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Adding up to a real problem – record year for the UK’s only venomous snake
26 August 2015
2015 has become a record year for sightings of the Adder: the UK’s only venomous snake. So much so, that the 4 foot long snake can now be spotted regularly around parks, woods and forests in the UK. Although Adders try to avoid humans and animals wherever possible, dog walkers should remain vigilant, as bites can be serious and even fatal to the inquisitive canine. Adder bites to humans also occur, and in recent years, an average of 1-2 cases have been reported to the UK National Poisons Information Service each week.
Adder numbers are usually highest in the summer months, especially between the months of April and July. They often emerge from the undergrowth onto clearings such as paths in order to sun themselves, which can then bring them into contact with humans and animals. The snakes are present all over the UK, with the South-East of England being a particular hot spot. In one UK study, most adder bites in dogs were reported in the county of Surrey, and most bites occurred between the hours of 3pm and 4pm in the afternoon.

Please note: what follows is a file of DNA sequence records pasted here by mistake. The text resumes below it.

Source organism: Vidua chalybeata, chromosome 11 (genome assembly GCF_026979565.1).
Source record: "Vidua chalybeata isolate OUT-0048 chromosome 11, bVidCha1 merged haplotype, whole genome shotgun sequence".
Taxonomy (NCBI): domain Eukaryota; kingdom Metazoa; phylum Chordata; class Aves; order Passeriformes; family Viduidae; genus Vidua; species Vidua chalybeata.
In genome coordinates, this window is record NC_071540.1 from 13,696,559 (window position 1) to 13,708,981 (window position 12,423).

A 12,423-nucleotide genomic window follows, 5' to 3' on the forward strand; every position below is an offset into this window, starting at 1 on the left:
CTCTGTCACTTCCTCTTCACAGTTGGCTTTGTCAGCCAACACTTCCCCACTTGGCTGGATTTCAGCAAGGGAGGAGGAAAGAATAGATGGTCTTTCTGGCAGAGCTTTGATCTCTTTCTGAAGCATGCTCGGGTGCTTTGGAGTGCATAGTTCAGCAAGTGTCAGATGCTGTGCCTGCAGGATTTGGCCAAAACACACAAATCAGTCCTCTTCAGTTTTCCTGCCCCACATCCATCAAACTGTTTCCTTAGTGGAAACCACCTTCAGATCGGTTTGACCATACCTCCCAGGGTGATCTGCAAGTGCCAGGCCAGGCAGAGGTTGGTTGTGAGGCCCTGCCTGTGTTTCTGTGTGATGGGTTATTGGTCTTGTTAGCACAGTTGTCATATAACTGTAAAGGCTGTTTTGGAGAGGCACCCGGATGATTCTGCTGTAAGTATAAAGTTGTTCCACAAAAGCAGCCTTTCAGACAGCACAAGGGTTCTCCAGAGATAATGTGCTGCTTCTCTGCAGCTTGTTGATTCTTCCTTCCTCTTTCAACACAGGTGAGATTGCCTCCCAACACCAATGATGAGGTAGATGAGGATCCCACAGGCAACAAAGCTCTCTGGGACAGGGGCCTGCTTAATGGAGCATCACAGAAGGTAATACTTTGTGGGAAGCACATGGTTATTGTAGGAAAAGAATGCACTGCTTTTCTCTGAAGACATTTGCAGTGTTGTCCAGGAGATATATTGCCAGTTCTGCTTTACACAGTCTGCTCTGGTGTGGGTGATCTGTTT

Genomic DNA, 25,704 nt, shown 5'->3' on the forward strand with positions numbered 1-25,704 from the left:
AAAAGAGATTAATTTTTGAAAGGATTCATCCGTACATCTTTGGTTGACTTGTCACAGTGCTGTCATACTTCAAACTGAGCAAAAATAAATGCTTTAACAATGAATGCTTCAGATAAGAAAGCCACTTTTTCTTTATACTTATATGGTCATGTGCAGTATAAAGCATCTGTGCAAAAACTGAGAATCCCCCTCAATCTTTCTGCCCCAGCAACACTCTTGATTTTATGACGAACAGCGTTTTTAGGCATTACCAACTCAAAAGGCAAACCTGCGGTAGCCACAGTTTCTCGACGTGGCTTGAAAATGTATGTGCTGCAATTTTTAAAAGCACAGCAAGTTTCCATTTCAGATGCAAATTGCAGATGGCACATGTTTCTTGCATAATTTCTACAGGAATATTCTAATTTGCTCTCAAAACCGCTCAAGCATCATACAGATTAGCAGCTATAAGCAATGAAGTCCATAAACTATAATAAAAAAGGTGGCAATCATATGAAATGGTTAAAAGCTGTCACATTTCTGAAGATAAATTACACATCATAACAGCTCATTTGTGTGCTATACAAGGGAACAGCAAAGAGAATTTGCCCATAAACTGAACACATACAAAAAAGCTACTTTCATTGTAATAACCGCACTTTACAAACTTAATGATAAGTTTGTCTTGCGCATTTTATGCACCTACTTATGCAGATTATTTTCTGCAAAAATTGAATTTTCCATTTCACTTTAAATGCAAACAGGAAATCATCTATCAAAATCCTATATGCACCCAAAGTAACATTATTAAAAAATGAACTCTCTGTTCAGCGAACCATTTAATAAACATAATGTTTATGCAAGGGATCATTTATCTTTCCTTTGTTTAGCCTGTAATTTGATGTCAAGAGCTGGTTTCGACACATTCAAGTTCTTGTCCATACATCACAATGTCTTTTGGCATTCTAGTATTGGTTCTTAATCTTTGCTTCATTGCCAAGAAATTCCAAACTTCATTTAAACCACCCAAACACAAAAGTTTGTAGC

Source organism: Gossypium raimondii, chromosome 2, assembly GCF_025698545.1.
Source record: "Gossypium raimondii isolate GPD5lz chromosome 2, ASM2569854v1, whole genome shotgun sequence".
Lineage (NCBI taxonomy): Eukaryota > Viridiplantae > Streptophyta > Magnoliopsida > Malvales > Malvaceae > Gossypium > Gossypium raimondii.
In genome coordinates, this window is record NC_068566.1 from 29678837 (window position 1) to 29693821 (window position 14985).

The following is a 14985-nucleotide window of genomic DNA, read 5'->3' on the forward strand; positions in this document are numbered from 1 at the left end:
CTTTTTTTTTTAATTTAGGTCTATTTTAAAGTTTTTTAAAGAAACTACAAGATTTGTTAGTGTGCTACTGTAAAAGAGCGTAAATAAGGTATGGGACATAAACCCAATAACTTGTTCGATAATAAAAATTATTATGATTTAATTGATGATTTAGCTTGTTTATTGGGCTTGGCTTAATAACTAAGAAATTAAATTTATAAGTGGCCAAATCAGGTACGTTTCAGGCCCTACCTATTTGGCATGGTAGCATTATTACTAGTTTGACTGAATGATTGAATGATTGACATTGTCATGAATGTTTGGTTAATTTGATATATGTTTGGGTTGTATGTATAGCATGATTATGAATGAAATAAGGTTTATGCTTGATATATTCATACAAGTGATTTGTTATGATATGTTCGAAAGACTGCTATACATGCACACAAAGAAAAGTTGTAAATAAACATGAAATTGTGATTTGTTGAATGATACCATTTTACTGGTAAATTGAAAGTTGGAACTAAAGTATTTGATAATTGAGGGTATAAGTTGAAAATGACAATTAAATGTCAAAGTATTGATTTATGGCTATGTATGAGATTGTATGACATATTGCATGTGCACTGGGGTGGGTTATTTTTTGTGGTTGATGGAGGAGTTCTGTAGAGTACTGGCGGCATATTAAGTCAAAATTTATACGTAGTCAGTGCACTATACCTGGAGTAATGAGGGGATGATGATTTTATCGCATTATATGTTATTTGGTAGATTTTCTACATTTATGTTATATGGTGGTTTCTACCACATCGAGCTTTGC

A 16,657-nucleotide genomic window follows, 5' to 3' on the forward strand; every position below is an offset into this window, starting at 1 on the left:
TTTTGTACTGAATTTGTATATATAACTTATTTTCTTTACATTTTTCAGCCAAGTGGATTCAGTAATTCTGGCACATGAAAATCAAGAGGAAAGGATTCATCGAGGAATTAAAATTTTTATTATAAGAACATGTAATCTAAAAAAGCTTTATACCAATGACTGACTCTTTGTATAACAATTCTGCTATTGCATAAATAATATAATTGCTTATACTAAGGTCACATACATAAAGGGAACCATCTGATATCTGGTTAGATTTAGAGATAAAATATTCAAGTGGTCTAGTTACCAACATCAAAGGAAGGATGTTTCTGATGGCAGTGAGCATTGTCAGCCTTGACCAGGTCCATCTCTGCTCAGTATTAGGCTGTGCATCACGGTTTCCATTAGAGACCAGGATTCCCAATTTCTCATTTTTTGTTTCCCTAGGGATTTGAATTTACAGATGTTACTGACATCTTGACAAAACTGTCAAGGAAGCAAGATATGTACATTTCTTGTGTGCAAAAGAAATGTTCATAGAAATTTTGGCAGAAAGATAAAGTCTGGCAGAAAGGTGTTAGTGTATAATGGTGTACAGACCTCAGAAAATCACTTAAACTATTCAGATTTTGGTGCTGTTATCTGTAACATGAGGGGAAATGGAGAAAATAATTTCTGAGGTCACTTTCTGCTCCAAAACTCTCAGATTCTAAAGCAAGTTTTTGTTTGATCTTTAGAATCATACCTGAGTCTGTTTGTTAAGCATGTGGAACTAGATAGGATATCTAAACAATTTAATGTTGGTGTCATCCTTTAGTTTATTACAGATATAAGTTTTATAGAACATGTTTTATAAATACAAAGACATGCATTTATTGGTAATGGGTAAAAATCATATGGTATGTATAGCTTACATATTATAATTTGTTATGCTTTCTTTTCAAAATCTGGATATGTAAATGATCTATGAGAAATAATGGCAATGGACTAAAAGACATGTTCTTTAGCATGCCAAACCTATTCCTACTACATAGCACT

As Adders are reclusive, and often hide out of sight, it may not be apparent that a dog has been bitten. However, symptoms usually include a fast heart rate, swelling to the face and legs, depression and pain. In most cases, symptoms develop within 2 hours of the bite. If you think your dog may have been bitten, you should seek urgent veterinary advice and treatment. Although many dogs become very unwell following Adder bites, most recover within 5 days if veterinary care is provided.
Adders vary in colour from olive green/yellowish-brown to reddish-brown in the female. The adder has a black brown zig-zag pattern and a V or X shaped marking on the head. Adders can be easily confused with the non-venomous grass snake (Natrix natrix). Adders have an elliptical ‘slit like’ pupil whereas grass snakes have a round shaped pupil (care! – you need to get quite close to see this!).
The non-venomous grass snake (Natrix natrix) which is easily confused with the adder